Richard Field and Ben Novak of Budapest Beacon visited the United States recently and recorded several interviews with experts on Hungarian affairs. Here I am making available four interviews that I believe readers of Hungarian Spectrum will find interesting and constructive.
Our friend and contributor Professor Kim Lane Scheppele of Princeton University talks about how Viktor Orbán is using the refugee crisis as a pretext for turning Hungary into a police state. Kim Scheppele’s interview is followed by one with András Simonyi, Hungary’s former ambassador to NATO and the United … Read the rest
We have been so preoccupied with the global aspects of the refugee crisis that we have neglected its domestic aspects. We know that Viktor Orbán’s response to the refugee crisis has met with widespread approval and that Fidesz’s popularity has grown. We also have a sense that Jobbik by and large supports the government even if it would introduce even more draconian measures against the would-be immigrants. MSZP, sensing the general anti-immigrant sentiment, is sitting on the fence and refuses to commit itself. The party’s leaders like to describe their … Read the rest
Árpád Göncz (1922-2015) served for ten years as the first president of post-communist Hungary. He was liked and respected by 70-80% of the population even though Hungarian society was as politically divided then as it is now. What was his secret? The answer most likely is that he didn’t act like a politician. He remained the same unassuming fatherly figure everybody called Uncle Árpi.
This apolitical image, however, contrasts sharply with Göncz’s recurring encounters with politics. At age of 22, right after he finished law school, he was called up … Read the rest
I have written many times about the state of Hungarian education, which in the last 25 years has gone through multiple changes, not necessarily for the better. In the past I usually concentrated on the quality of education and teaching methods and bemoaned the fact that, as far I can see, life hasn’t changed very much in the last 60-70 years in the average Hungarian school. But now I would like to turn to the teachers, who are the focus of the latest drama in Hungarian education.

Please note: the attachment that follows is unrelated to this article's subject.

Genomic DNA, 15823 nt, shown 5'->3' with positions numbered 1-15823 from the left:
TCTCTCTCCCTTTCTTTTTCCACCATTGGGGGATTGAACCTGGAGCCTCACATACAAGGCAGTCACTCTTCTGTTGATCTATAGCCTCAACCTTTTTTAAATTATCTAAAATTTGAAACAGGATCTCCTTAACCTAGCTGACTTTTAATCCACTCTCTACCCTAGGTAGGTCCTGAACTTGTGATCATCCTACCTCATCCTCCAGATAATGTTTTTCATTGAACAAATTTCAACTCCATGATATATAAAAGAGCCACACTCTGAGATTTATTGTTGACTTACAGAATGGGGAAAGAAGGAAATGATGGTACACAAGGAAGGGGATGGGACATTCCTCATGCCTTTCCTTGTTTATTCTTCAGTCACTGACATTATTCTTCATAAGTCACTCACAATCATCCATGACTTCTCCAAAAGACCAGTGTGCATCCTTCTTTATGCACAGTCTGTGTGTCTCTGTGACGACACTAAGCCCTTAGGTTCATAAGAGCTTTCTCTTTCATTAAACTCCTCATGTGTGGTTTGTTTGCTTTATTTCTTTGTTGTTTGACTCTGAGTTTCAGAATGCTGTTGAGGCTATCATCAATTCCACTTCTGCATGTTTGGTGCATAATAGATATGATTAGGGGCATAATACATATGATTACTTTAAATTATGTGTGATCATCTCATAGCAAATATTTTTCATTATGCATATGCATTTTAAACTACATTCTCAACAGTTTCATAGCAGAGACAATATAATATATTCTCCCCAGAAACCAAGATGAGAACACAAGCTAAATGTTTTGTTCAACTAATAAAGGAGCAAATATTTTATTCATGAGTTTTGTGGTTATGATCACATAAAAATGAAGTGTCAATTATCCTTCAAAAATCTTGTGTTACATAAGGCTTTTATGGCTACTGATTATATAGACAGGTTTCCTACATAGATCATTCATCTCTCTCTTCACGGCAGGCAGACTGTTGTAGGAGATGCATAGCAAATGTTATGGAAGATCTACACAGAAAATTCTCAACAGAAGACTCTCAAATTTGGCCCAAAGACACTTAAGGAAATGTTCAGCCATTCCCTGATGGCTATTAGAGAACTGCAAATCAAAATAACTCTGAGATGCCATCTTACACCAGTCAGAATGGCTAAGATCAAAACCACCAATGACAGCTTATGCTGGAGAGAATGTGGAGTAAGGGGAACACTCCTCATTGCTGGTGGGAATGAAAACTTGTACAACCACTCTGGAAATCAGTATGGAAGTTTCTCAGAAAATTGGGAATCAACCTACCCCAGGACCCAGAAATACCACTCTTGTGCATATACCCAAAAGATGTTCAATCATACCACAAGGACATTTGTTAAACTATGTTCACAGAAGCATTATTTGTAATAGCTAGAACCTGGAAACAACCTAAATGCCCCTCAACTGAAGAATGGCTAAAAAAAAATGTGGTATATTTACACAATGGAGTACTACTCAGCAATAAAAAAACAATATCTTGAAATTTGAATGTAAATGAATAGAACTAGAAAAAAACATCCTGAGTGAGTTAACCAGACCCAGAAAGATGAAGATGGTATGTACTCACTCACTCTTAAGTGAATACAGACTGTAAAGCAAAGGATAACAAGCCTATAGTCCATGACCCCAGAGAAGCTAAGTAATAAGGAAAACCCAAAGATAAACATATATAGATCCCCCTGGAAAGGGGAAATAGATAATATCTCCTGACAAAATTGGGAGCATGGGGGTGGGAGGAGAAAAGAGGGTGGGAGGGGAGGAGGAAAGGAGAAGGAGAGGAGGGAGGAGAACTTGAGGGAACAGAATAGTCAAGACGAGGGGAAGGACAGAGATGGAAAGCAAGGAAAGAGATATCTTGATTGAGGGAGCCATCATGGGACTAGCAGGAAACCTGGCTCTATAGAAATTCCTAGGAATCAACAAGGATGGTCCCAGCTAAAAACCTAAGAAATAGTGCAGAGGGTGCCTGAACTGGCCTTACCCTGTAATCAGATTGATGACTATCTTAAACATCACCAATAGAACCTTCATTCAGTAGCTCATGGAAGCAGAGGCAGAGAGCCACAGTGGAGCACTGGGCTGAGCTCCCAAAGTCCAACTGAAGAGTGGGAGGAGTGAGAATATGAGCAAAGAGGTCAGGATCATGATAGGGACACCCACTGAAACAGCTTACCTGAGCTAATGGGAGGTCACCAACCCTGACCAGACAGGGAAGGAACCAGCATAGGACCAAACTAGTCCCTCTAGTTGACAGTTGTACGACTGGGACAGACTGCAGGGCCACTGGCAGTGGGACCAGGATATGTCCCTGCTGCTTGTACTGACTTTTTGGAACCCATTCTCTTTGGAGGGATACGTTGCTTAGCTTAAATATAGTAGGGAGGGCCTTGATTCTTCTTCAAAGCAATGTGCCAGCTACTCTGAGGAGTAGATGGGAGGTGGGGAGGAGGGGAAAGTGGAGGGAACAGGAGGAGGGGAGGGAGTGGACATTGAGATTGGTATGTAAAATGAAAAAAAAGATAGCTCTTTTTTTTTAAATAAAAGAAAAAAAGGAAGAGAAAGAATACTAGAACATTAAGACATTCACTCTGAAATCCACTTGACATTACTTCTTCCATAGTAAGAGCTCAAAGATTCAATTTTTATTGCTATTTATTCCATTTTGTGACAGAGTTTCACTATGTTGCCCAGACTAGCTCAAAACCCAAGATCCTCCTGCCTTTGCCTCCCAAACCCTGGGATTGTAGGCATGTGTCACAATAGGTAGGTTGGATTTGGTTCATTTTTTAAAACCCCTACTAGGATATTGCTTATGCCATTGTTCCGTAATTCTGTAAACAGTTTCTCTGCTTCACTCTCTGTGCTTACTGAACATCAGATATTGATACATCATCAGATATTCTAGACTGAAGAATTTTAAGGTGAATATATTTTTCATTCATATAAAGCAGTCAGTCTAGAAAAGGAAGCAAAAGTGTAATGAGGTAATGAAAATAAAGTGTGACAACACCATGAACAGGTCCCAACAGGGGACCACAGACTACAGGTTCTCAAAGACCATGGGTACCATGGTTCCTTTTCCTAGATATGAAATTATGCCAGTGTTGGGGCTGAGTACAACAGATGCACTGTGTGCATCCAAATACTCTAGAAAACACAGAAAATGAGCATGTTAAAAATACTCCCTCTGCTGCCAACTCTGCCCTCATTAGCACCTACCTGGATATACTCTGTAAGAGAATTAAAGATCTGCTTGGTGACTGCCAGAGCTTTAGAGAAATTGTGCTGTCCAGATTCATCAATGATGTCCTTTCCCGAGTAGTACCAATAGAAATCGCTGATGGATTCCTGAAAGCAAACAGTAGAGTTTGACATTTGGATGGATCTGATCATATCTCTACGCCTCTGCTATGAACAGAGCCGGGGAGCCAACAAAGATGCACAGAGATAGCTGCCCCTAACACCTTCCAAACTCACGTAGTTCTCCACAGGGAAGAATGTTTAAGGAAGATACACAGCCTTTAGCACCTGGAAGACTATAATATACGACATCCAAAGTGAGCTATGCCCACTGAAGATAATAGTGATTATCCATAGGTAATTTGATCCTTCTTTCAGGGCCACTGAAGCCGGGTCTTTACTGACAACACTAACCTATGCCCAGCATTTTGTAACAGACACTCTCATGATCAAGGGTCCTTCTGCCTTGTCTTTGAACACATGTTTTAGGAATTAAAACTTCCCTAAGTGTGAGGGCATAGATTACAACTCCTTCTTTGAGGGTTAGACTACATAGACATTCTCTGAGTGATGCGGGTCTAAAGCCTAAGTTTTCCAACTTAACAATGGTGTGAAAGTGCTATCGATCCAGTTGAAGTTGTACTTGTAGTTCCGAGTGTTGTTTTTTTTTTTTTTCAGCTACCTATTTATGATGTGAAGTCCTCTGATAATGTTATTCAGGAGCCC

This summary of a round table discussion appeared in the October 1 issue of Budapest Beacon. The participants are Daniel Kelemen of Rutgers University and Rafaela Dancygier and Kim Lane Scheppele, both of Princeton University. The discussion took place at Princeton on Tuesday, September 29.
The end of the honeymoon?
Rafaela Dancygier, who studies ethnic diversity in advanced democracies, said she was puzzled by the fact that a vast majority of Germans supported the government’s decision to admit almost a million refugees so far this year and an additional 500,000 … Read the rest
More and more thoughtful Hungarians are raising their voices, calling attention to a moral and social crisis in their country. The deplorable state of Hungarian society has been a phenomenon of long standing. It wasn’t Viktor Orbán who created a society that is oblivious to the fact that the country in which they live is heading toward a tipping point when the entire edifice might collapse, burying the country’s citizens beneath the ruins. Though it is Viktor Orbán who is speeding up the process.
It was on September 16 that the Hungarian police, with the active help of members of TEK, the so-called anti-terrorist force created by Viktor Orbán to serve as his and his regime’s bodyguards, brutally attacked a group of refugees. The asylum seekers had been led to believe that the Hungarian authorities had decided after all to open one of the gates on the freshly closed border between Serbia and Hungary. Given the large number of reporters and cameramen on the scene, many videos and descriptions of the “battle” exist. Although … Read the rest